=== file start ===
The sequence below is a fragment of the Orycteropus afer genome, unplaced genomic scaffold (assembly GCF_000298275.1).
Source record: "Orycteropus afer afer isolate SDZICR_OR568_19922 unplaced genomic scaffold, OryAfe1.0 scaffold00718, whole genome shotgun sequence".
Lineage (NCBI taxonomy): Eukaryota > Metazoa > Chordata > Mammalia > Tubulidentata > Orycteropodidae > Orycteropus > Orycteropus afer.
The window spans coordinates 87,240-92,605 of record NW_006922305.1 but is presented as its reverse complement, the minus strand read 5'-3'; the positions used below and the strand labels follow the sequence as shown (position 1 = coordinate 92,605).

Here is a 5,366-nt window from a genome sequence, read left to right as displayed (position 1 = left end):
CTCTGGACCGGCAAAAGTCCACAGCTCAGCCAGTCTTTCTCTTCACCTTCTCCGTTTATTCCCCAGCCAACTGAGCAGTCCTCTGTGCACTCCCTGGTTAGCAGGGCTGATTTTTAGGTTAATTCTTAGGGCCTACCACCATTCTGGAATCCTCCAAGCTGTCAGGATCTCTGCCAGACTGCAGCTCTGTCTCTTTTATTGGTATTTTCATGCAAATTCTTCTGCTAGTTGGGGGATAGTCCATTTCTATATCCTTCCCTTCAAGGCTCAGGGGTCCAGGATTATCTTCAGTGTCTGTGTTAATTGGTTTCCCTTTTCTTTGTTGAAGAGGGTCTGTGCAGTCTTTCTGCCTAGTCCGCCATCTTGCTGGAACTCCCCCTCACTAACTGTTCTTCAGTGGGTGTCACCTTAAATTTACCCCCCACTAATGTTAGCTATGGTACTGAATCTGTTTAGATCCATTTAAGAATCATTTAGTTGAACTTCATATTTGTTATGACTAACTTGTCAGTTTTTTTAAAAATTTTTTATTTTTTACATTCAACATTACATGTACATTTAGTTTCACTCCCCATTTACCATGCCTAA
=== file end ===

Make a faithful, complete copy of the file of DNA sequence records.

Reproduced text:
The sequence below is a fragment of the Orycteropus afer genome, unplaced genomic scaffold (assembly GCF_000298275.1).
Source record: "Orycteropus afer afer isolate SDZICR_OR568_19922 unplaced genomic scaffold, OryAfe1.0 scaffold00718, whole genome shotgun sequence".
Lineage (NCBI taxonomy): Eukaryota > Metazoa > Chordata > Mammalia > Tubulidentata > Orycteropodidae > Orycteropus > Orycteropus afer.
The window spans coordinates 87,240-92,605 of record NW_006922305.1 but is presented as its reverse complement, the minus strand read 5'-3'; the positions used below and the strand labels follow the sequence as shown (position 1 = coordinate 92,605).

Here is a 5,366-nt window from a genome sequence, read left to right as displayed (position 1 = left end):
CTCTGGACCGGCAAAAGTCCACAGCTCAGCCAGTCTTTCTCTTCACCTTCTCCGTTTATTCCCCAGCCAACTGAGCAGTCCTCTGTGCACTCCCTGGTTAGCAGGGCTGATTTTTAGGTTAATTCTTAGGGCCTACCACCATTCTGGAATCCTCCAAGCTGTCAGGATCTCTGCCAGACTGCAGCTCTGTCTCTTTTATTGGTATTTTCATGCAAATTCTTCTGCTAGTTGGGGGATAGTCCATTTCTATATCCTTCCCTTCAAGGCTCAGGGGTCCAGGATTATCTTCAGTGTCTGTGTTAATTGGTTTCCCTTTTCTTTGTTGAAGAGGGTCTGTGCAGTCTTTCTGCCTAGTCCGCCATCTTGCTGGAACTCCCCCTCACTAACTGTTCTTCAGTGGGTGTCACCTTAAATTTACCCCCCACTAATGTTAGCTATGGTACTGAATCTGTTTAGATCCATTTAAGAATCATTTAGTTGAACTTCATATTTGTTATGACTAACTTGTCAGTTTTTTTAAAAATTTTTTATTTTTTACATTCAACATTACATGTACATTTAGTTTCACTCCCCATTTACCATGCCTAA